When the Dallas Cowboys initially signed Allen Hurns, many in Cowboys Nation were cautiously optimistic excited or at least intrigued by the idea of Hurns playing opposite former Dallas Cowboys Wide Receiver Dez Bryant. When you looked at the signing, it seemed Hurns would be brought in to compete for snaps with Terrance Williams and whatever rookie they drafted in the 2018 NFL Draft.
Then the Dallas Cowboys front office made the decision to move on from Bryant, which pushed every one of the outside wide receivers up a notch. Terrance Williams got hurt and wasn’t available much in the 2018 season and it left Allen Hurns in an unfamiliar role as the lead wide receiver on the outside. The wide receiver group was a disaster for the first half of the season.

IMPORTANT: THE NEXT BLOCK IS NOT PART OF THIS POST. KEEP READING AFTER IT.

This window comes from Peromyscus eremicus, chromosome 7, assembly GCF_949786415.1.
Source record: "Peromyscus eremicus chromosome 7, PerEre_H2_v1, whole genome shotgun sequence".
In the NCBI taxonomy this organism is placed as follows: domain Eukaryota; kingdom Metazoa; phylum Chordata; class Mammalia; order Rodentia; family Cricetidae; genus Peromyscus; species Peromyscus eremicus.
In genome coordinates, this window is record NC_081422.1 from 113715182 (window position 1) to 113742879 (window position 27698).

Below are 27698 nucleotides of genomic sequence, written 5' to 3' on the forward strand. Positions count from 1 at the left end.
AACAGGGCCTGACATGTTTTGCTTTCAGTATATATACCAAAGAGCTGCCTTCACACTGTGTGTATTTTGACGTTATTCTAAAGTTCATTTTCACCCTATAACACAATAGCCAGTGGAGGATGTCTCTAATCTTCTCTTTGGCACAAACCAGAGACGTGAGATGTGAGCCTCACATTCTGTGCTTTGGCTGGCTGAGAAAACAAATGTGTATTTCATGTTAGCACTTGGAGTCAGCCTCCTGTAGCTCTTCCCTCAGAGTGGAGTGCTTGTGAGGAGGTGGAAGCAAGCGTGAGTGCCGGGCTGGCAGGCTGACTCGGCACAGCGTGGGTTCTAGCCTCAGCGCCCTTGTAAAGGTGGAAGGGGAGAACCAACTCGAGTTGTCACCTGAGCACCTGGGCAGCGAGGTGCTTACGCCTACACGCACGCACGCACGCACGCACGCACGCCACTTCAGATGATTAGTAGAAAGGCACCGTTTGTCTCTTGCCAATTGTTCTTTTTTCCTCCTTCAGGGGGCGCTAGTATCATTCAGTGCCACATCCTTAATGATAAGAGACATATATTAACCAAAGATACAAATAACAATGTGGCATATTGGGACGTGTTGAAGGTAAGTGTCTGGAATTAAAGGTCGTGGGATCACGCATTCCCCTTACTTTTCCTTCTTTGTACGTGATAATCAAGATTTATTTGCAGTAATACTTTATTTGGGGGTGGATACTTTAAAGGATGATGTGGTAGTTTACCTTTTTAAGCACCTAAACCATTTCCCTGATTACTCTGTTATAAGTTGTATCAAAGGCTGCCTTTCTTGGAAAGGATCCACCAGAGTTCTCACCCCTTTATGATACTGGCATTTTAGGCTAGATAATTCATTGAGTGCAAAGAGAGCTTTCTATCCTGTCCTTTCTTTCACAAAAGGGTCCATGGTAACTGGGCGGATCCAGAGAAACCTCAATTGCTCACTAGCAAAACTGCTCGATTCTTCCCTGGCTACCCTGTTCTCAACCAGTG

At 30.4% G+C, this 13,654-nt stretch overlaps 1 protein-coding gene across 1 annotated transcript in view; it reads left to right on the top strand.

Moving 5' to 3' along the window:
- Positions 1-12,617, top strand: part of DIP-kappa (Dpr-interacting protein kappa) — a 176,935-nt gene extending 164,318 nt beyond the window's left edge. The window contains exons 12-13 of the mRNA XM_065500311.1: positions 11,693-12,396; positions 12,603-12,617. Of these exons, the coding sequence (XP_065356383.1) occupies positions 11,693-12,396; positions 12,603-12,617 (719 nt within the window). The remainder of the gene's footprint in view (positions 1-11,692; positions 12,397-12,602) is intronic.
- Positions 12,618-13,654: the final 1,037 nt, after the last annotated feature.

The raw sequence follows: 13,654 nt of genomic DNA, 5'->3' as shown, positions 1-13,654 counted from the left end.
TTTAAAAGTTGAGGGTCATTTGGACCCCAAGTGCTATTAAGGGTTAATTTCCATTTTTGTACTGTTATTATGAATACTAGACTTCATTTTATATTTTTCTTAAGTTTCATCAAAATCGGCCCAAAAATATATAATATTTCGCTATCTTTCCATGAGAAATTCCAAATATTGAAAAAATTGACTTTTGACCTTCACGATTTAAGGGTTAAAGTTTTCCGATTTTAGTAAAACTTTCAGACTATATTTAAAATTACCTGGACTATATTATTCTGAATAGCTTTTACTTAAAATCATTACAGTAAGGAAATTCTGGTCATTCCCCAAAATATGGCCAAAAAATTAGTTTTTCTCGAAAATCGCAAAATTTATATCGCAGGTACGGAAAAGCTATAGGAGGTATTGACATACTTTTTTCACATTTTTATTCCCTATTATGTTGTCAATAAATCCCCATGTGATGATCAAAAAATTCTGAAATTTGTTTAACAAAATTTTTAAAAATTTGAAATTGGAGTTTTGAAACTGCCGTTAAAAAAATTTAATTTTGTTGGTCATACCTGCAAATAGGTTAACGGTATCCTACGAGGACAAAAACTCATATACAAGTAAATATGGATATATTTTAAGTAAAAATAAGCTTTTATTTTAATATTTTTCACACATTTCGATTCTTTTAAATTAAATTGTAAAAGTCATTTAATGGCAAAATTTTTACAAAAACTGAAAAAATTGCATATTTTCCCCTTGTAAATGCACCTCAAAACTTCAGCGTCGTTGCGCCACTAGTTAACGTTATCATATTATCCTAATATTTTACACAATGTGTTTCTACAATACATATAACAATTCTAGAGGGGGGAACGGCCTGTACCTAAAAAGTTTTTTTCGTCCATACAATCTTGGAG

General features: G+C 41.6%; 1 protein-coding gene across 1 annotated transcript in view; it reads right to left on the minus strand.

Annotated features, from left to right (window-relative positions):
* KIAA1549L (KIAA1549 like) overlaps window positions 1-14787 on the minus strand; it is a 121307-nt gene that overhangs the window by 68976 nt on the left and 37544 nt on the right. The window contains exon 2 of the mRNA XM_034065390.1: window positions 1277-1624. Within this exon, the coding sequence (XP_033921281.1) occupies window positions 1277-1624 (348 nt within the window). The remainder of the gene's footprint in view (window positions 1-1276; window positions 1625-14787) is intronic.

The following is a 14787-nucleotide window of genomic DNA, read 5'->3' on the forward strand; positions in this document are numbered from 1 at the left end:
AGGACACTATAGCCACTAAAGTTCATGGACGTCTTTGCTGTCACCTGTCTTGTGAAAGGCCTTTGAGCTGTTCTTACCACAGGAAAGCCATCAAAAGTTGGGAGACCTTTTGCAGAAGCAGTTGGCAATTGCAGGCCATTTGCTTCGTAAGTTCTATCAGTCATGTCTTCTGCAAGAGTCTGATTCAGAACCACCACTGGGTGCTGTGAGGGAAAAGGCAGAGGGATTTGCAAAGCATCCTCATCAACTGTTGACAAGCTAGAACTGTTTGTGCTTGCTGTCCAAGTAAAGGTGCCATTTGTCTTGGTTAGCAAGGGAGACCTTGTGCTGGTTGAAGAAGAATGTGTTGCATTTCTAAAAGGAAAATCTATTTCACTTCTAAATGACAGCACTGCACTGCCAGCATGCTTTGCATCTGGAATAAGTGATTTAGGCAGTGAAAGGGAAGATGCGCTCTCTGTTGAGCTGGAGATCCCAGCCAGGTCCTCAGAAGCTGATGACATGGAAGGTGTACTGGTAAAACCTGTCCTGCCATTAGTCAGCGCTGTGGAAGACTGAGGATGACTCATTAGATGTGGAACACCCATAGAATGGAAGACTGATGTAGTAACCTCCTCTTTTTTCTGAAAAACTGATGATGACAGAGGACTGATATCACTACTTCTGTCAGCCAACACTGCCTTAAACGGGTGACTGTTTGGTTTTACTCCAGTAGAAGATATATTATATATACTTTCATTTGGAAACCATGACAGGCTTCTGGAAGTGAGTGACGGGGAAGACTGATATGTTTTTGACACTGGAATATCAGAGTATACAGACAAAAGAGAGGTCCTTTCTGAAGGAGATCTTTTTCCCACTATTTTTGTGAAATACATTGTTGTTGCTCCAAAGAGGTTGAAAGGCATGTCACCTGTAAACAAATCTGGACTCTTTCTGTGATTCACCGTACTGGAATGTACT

Hurns, was by no means the best wide receiver in the NFL, but for what they signed him for (2 years $10 million), he was a pretty nice addition. With the Jacksonville Jaguars, Hurns posted a 1,000 yards season and caught 10 touchdown passes with Blake Bortles as his quarterback in 2015. Injuries and a decline in play for Bortles led to a decline in Hurns production in Jacksonville, leading him to the Dallas Cowboys where an inconsistent passing game — and misuse of personnel, Hurns in particular — led to Hurns posting the worst numbers of his career.
In 16 games this season, and seven starts, Hurns only posted 20 receptions on 35 targets for 295 yards and two touchdowns.
Even for the contract that Hurns signed in the 2018 offseason, that’s an atrocious return. So why would I be suggesting that Hurns be the wide receiver to replace Cole Beasley if he were to depart in free agency? Because it’s in the slot where Allen Hurns does his best work.